Monday, November 26, 2007

Bring on the Blood: Review of the 2007 New York City Horror Film Festival

(Top: still from Jack Ketchum's The Girl Next Door. Bottom: still from Uwe Boll's Seed.)

This is an excerpt for a review I did on the 2007 NYC Horror Film Festival. You can read the full review on the Indypendent site.

by Frank Reynoso

Cold, sporadic rain didn’t deter ardent fans from making the pilgrimage to NYU for the sixth annual New York City Horror Film Festival. The five-day extravaganza, like a Mexican Day of the Dead celebration in celluloid, brimmed with as many laughs as gasps. Festival directors Michael Hein and Anthony Pepe selected excellent films that showed the breadth of an often pigeonholed genre. A broad range of works from Australia, California, Germany, Indonesia and New York drew as diverse a crowd of supporters.

Despite scholarly attention and critical success, horror is viewed by many as little more than porn: sadistic and voyeuristic schlock for degenerates. This year’s fest presented a thriving genre that’s often thought stagnant and juvenile and rampant with clich├ęs and predictable narratives. I had shared that opinion but this fest showed me that horror is alive and kicking.

Standout films included Richard Gale’s crowd-pleasing Criticized (which won the award for best short), a black comedy about an unhinged filmmaker who abducts and tortures a prominent critic who trashed his film. A period piece set in Texas, Chickenf├╝t is a funny and touching short about the torment of a German exchange student who gets revenge on his bullies; his fate spawns an urban legend. Matthew Byrne directed the eerie and pensive Southern gothic tale The Wake. The mostly pantomimed film follows a middle-aged woman who binds a boy, hangs a cabbage above his face, and starves him. Quiet and revealing, the story plunges into a surreal ending. The Fifth is a tightly written and acted absurd comedy about five suburban men gathering for their regular poker game, which is annoyingly interrupted by one man’s job as a serial killer. The claustrophobic short Of Darkness, by Gary Irwin, is a modern Lovecraftian tale about a group of suburban boys who unlock an incomprehensible evil contained within an ancient book.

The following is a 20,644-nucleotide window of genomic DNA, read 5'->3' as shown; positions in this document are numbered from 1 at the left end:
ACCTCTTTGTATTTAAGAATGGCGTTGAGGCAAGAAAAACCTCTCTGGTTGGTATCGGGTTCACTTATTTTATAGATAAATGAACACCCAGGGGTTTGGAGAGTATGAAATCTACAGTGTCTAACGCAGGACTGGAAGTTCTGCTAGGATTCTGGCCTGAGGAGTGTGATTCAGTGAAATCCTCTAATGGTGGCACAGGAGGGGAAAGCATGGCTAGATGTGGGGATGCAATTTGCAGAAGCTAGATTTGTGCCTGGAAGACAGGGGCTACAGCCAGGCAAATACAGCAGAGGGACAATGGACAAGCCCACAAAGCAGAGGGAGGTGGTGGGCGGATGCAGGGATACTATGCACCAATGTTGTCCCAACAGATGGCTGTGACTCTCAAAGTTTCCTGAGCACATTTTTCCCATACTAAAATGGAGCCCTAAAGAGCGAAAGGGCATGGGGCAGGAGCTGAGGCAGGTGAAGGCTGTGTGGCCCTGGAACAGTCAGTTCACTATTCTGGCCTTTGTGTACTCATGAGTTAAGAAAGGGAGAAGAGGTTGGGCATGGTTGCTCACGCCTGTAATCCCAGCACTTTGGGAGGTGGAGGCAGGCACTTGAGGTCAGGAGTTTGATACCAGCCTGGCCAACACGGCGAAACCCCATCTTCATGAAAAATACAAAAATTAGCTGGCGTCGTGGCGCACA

[Read full review...]

© Frank Reynosos, Nov. 2007, All Rights Reserved

Tuesday, November 20, 2007


Now that the Young Principles Theater Company's show "Laugh Du Jour" is over - we did two shows that got lots of good feedback - I'm taking a much needed vaca. Thanks again to all who came and especially to the YPT Crew for making it happen. WE DID IT!!

I'll keep you posted on the developments of my stage short "Winning The West," directed by Thomas Slivinski. It should be up before the Christmas Craziness kicks in.

Now I'm going to take a nap on this soft, furry, white bunny...

© Frank Reynoso Nov. 2007, All Rights Reserved

Tuesday, November 6, 2007

Jeff Faerber art at Group Show

My friend Jeff Faerber is having 12ish works in a Coney Island themed Group Show at the Object Image Gallery in Park Slope, Brooklyn. The show also has works by Joanne Pendola.

Coney Island show
Object Image Gallery
in Park Slope Brooklyn
91 Fifth Ave
Brooklyn NY 11217

Gallery Opening

Nov 10, 2-6 pm.
Jeff will be there from 4-6

more details:

Thursday, November 1, 2007

What I read and watched...

What I read and watched...

Desolation Jones
by Warren Ellis and J. H. Williams III
A sordid romp of espionage, government experiments and Nazi porn. J. H. Williams III's crisp and graphic illustrations embedded in experimental layouts sometimes further entangles an already convoluted narrative.

NextWave: Agents of Hate
by Warren Ellis and Stuart Immonen
High-velocity action and attitude make this mainstream comic a delight. If only it's price tag would equal it's shelf life...

Fog of War
directed by Errol Morris
An opaque documentary on one of the architects behind the war in Vietnam and one of the most influential figures in world history. Morris masterfully presents a complicated and mysterious man against the backdrop of a brutal political world.

The Thin Blue Line
directed by Errol Morris
Morris' critically acclaimed documentary on a heinous injustice in Texas perpetrated by the legislative authorities and its consequences on an innocent man.

Interviews: Mike Leigh (Conversations with Filmmakers Series) by Howie Movshovitz
An intelligent look at one of the world's most respected filmmakers alive right now and his confounding methods for producing his works. Leigh ultimately appears as complex and layered as his films.

Pride of Baghdad written by Brian K. Vaughn and art by Niko Henrichon
A captivating although simplistic narrative that presents some harsh realities of the war in Iraq. The anthropomorphic characters dull a potentially powerful story. Henrichon's art, although skillfully rendered, at times feels to light for a scene.

Reel Bad Arabs directed Sut Jahlly with Jack Shaheen
A good documentary and educational filmthat explores the various Hollywood stereotypes of Arabs on the silver screen. Unfortunately the narrator Jack Shaheen makes a couple sweeping statements that are simplistic, undermining some of his good intentions.

Wong Kar-wai
by Peter Brunette
A thoroughly researched but often overly complicated and theoretical book on one of the world's greatest filmmakers. The collection of interviews alone, which shed some light on Wong's unconventional production process, makes this book worthwhile.

© Frank Reynoso, Nov. 2007, All Rights Reserved